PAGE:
Unfortunately, nothing about the journal had seemed even remotely familiar. It hadn't jogged even the faintest memory. Jim sucked in a deep breath and stared down at the rug, studiously, as if he'd never seen it before.

"It's okay," I told him. "I know you want to ask me."

He pressed his lips together. "I'm sorry, Chief. I'm trying not to push. It's just--"

"Jim. I understand. And I want me to remember, too. You know that."

He nodded, and I could feel him relax a little.

"I brought some stuff for dinner. I just need to heat it up. You hungry?" he asked.

"I could eat."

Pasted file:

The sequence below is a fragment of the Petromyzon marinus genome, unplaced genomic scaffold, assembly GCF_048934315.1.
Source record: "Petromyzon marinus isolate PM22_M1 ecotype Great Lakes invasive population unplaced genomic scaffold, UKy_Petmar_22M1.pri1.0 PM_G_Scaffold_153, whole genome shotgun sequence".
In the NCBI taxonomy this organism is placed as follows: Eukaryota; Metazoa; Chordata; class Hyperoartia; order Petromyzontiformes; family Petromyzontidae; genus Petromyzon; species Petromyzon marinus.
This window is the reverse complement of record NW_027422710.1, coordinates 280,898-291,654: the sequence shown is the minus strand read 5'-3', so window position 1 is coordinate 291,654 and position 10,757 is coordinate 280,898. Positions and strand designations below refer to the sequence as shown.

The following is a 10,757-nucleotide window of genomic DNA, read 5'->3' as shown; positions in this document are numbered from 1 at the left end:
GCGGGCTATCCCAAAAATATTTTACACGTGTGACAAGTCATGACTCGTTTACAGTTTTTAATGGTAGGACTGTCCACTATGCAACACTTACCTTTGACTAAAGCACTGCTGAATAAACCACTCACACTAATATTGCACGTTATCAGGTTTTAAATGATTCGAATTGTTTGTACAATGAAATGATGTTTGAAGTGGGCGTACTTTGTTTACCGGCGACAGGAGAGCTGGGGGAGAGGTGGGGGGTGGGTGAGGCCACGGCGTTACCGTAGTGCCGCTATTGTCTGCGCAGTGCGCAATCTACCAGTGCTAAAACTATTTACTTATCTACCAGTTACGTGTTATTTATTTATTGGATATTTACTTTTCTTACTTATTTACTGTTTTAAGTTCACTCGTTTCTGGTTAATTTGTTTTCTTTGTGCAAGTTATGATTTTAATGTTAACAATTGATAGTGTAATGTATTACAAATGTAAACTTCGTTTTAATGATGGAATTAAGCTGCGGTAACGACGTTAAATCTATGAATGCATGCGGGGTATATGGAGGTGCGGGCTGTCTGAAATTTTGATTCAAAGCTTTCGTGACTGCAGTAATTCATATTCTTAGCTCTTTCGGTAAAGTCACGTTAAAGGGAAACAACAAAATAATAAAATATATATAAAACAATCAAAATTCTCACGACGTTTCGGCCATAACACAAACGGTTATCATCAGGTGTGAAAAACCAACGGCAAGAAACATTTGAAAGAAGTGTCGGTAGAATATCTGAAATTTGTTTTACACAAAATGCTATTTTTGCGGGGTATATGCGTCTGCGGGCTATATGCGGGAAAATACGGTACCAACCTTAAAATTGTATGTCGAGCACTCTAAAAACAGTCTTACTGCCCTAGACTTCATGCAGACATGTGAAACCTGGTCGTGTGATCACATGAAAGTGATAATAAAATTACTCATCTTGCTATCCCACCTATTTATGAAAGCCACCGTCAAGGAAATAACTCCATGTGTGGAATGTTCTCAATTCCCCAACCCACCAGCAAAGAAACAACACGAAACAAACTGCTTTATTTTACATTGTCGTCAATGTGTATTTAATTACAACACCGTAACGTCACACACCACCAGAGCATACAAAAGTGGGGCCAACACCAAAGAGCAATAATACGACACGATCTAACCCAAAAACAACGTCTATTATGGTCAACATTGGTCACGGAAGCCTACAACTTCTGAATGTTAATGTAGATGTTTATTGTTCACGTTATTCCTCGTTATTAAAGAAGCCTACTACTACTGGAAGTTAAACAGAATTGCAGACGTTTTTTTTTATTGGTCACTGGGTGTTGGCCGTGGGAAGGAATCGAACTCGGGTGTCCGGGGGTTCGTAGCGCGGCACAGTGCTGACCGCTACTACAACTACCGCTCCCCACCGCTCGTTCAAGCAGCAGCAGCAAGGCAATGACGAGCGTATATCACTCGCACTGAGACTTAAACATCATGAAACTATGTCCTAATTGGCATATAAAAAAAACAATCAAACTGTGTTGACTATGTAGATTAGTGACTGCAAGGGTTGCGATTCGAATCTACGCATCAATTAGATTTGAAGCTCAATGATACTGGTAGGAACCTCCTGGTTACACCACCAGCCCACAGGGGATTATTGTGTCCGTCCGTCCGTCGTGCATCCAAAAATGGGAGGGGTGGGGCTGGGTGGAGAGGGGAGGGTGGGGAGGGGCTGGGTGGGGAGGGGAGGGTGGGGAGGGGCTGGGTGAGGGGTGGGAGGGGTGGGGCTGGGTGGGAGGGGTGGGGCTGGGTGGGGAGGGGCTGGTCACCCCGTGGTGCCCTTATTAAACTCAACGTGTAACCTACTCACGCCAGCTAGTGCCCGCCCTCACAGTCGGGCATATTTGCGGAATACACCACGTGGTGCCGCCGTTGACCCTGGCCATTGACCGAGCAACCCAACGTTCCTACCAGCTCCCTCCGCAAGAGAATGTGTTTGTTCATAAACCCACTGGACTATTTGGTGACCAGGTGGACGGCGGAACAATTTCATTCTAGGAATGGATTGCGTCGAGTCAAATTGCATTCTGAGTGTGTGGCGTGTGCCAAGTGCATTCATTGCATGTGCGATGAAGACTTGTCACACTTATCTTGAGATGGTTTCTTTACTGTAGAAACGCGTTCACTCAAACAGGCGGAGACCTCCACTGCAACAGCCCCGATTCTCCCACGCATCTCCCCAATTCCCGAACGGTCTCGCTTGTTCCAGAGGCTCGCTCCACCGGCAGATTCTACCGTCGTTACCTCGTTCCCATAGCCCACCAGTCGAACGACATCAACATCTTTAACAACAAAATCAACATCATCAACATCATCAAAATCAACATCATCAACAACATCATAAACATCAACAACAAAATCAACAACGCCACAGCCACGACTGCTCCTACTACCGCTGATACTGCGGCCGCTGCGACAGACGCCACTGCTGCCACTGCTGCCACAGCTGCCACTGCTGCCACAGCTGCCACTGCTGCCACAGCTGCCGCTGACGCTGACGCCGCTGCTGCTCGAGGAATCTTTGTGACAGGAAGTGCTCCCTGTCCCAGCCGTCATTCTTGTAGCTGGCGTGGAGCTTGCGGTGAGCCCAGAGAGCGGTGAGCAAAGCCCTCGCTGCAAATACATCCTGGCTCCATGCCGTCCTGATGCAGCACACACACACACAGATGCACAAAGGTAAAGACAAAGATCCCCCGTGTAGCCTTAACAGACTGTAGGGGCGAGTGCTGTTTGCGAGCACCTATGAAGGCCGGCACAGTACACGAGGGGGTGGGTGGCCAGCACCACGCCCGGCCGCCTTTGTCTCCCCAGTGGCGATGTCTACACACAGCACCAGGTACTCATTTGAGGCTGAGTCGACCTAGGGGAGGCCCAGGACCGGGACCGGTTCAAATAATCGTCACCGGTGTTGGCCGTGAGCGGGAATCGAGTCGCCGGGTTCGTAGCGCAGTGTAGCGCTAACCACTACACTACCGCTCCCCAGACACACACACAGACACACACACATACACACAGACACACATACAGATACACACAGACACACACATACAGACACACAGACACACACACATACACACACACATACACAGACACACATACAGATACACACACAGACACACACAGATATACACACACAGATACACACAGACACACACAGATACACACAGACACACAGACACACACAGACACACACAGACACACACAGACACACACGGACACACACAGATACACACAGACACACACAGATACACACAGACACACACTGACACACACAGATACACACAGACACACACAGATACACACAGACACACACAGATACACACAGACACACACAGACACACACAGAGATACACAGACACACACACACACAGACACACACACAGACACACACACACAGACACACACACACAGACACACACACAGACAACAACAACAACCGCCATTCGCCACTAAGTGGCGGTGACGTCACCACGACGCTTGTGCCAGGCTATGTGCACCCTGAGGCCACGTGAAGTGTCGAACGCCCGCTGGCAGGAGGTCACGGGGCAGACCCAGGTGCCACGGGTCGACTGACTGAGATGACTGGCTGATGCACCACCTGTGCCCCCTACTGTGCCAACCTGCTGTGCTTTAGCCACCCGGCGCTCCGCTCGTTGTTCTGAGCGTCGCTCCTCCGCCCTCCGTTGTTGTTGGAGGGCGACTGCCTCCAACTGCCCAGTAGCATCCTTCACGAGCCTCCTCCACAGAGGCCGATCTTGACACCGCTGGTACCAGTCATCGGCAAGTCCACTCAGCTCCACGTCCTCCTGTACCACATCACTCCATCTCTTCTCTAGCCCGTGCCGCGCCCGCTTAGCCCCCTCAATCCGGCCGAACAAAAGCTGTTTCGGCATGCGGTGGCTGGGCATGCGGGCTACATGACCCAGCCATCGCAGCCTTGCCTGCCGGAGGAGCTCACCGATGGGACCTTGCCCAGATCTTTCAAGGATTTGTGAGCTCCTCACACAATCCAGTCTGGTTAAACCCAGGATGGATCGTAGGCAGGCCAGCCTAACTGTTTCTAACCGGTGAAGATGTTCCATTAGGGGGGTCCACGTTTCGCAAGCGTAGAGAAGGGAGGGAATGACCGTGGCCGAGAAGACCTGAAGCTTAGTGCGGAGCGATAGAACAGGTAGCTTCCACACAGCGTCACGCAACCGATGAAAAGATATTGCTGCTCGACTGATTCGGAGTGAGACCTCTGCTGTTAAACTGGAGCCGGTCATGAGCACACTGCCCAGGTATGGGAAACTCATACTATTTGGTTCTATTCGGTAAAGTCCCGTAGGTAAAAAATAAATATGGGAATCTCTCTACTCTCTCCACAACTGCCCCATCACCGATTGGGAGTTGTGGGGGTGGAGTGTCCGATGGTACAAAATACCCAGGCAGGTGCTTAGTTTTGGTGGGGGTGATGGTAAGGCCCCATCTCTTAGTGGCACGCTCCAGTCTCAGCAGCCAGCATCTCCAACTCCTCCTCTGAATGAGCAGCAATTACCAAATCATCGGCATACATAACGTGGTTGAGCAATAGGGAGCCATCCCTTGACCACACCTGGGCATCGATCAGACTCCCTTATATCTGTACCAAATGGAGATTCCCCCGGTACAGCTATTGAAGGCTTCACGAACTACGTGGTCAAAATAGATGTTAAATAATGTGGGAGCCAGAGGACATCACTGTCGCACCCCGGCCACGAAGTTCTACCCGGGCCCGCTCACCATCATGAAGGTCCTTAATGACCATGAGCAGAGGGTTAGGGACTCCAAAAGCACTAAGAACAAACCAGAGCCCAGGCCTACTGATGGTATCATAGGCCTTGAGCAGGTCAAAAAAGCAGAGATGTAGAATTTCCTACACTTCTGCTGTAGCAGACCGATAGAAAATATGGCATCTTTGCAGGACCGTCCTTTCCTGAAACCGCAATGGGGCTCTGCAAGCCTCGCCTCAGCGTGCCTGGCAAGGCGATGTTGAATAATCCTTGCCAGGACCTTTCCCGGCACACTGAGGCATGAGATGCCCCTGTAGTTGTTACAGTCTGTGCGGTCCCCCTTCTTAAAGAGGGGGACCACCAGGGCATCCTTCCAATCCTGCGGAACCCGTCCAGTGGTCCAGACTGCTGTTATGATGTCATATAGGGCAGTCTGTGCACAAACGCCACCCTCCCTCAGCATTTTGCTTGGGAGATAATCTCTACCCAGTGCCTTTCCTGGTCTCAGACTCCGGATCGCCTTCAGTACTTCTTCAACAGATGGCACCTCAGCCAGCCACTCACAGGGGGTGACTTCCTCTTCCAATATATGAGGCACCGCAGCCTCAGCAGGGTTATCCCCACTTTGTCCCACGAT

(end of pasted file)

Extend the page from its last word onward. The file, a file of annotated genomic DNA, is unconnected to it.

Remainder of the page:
He patted my shoulder. "Good."

He went into the kitchen. I got up and followed. Not that I thought he needed help. I just wanted to be near him, even if we didn't talk, just to have a sense of shared human contact, a reminder that there was some place in the world where I belonged. Without Jim, the loft had felt strange and desolate all day. That's what had exhausted me more than anything, trying so hard to fend off a lingering sense of uneasiness. Now that Jim was home I just wanted to soak up his presence, as if that could somehow fill in the empty places inside me.

There was a bag sitting on the counter, and Jim started to pull food containers out of it.

"You get something to eat today?" he asked.

"Yeah. Some of that casserole that Megan brought over."

He nodded as he emptied beef stew into a pot and set it on the stove to heat.

"And took your meds?" he asked.

I smiled. "I know my brain's a little scrambled, but I can remember to take my pills, Jim."

He stiffened. "Sorry, Chief."